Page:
Journal cover Journal topic
The Cryosphere An interactive open-access journal of the European Geosciences Union
https://doi.org/10.5194/tcd-8-537-2014
© Author(s) 2014. This work is distributed under
the Creative Commons Attribution 3.0 License.
Research article
23 Jan 2014
Review status
This discussion paper is a preprint. It has been under review for the journal The Cryosphere (TC). The revised manuscript was not accepted.
Hybrid inventory, gravimetry and altimetry (HIGA) mass balance product for Greenland and the Canadian Arctic
W. Colgan1,2, W. Abdalati2, M. Citterio1, B. Csatho3, X. Fettweis4, S. Luthcke5, G. Moholdt6, and M. Stober7 1Marine Geology and Glaciology, Geological Survey of Denmark and Greenland, Copenhagen, Denmark
2Cooperative Institute for Research in Environmental Sciences, University of Colorado, Boulder, CO, USA
3Department of Geology, State University of New York, Buffalo, NY, USA
4Department of Geography, University of Liége, Liége, Belgium
5Goddard Space Flight Center, National Aeronautics and Space Administration, Greenbelt, MD, USA
6Scripps Institution of Oceanography, University of California, San Diego, CA, USA
7Stuttgart University of Applied Sciences, Stuttgart, Germany
Abstract. We present a novel inversion algorithm that generates a mass balance field that is simultaneously consistent with independent observations of glacier inventory derived from optical imagery, cryosphere-attributed mass changes derived from satellite gravimetry, and ice surface elevation changes derived from airborne and satellite altimetry. We use this algorithm to assess mass balance across Greenland and the Canadian Arctic over the December 2003 to December 2010 period at 26 km resolution. We assess a total mass loss of 316 ± 37 Gt a−1 over Greenland and the Canadian Arctic, with 217 ± 20 Gt a−1 being attributed to the Greenland Ice Sheet proper, and 38 ± 6 Gt a−1 and 50 ± 8 Gt a−1 being attributed to peripheral glaciers in Greenland and the Canadian Arctic, respectively. These absolute values are dependent on the gravimetry-derived spherical harmonic representation we invert. Our attempt to validate local values of algorithm-inferred mass balance reveals a paucity of in situ observations. At four sites, where direct comparison between algorithm-inferred and in situ mass balance is valid, we find an RMSD of 0.18 m WE a−1. Differencing algorithm-inferred mass balance with previously modelled surface mass balance, in order to solve the ice dynamic portion of mass balance as a residual, allows the transient glacier continuity equation to be spatially partitioned across Greenland.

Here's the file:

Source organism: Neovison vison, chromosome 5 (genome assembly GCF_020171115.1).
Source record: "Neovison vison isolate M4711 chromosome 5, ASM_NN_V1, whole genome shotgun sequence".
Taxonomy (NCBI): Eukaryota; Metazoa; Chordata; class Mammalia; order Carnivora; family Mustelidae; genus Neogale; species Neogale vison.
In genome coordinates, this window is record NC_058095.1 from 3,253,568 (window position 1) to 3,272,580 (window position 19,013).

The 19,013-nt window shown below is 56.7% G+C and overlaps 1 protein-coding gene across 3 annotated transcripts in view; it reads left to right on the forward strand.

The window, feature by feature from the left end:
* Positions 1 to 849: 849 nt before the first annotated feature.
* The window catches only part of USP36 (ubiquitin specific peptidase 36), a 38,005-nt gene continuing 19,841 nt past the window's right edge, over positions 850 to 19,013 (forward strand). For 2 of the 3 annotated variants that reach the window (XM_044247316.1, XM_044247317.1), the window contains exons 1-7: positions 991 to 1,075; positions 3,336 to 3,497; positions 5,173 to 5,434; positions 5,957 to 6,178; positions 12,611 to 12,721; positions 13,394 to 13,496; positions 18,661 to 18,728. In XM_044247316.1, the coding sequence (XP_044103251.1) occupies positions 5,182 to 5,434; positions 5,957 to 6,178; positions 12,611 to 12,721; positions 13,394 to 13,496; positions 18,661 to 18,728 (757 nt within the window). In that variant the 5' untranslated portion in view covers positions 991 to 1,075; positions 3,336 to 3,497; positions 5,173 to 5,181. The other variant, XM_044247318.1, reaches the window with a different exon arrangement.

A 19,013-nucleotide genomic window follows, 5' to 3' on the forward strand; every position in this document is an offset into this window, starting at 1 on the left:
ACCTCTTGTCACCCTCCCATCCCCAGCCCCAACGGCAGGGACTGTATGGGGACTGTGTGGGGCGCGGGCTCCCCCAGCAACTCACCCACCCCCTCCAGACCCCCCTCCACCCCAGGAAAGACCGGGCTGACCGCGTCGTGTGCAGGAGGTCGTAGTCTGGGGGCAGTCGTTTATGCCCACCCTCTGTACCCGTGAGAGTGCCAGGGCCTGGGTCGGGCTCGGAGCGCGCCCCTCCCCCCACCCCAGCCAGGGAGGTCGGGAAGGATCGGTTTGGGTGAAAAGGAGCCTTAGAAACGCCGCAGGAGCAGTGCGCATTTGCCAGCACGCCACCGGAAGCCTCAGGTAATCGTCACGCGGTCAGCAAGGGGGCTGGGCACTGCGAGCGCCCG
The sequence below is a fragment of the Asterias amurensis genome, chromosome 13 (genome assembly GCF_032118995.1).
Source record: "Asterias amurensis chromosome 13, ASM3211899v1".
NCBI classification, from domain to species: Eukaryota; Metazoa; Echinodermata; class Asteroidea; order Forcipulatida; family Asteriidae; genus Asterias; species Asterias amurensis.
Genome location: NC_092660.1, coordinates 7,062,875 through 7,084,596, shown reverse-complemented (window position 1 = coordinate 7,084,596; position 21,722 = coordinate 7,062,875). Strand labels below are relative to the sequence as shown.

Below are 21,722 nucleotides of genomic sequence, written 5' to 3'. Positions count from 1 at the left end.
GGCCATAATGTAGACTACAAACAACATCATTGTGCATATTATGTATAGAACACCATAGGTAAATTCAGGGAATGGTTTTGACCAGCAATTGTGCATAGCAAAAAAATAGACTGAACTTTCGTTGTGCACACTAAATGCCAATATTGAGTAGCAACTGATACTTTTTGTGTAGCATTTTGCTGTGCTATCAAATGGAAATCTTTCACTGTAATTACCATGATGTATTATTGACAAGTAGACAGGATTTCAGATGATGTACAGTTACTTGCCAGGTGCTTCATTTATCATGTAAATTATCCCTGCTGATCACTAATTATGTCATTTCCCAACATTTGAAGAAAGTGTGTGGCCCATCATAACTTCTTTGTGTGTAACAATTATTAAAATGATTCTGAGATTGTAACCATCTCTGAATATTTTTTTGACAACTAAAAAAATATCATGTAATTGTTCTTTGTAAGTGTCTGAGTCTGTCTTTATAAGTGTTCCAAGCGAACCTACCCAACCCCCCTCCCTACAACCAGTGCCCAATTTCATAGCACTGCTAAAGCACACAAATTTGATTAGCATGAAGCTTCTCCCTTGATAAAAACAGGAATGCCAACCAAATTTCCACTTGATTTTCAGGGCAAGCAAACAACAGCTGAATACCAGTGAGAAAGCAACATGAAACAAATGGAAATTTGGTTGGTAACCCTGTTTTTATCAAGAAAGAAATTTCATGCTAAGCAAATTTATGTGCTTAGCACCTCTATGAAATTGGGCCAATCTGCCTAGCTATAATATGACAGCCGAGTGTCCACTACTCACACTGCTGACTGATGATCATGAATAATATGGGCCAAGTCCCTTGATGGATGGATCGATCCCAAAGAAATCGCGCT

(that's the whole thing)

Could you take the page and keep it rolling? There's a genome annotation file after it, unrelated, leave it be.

Citation: Colgan, W., Abdalati, W., Citterio, M., Csatho, B., Fettweis, X., Luthcke, S., Moholdt, G., and Stober, M.: Hybrid inventory, gravimetry and altimetry (HIGA) mass balance product for Greenland and the Canadian Arctic, The Cryosphere Discuss., https://doi.org/10.5194/tcd-8-537-2014, 2014.
W. Colgan et al.

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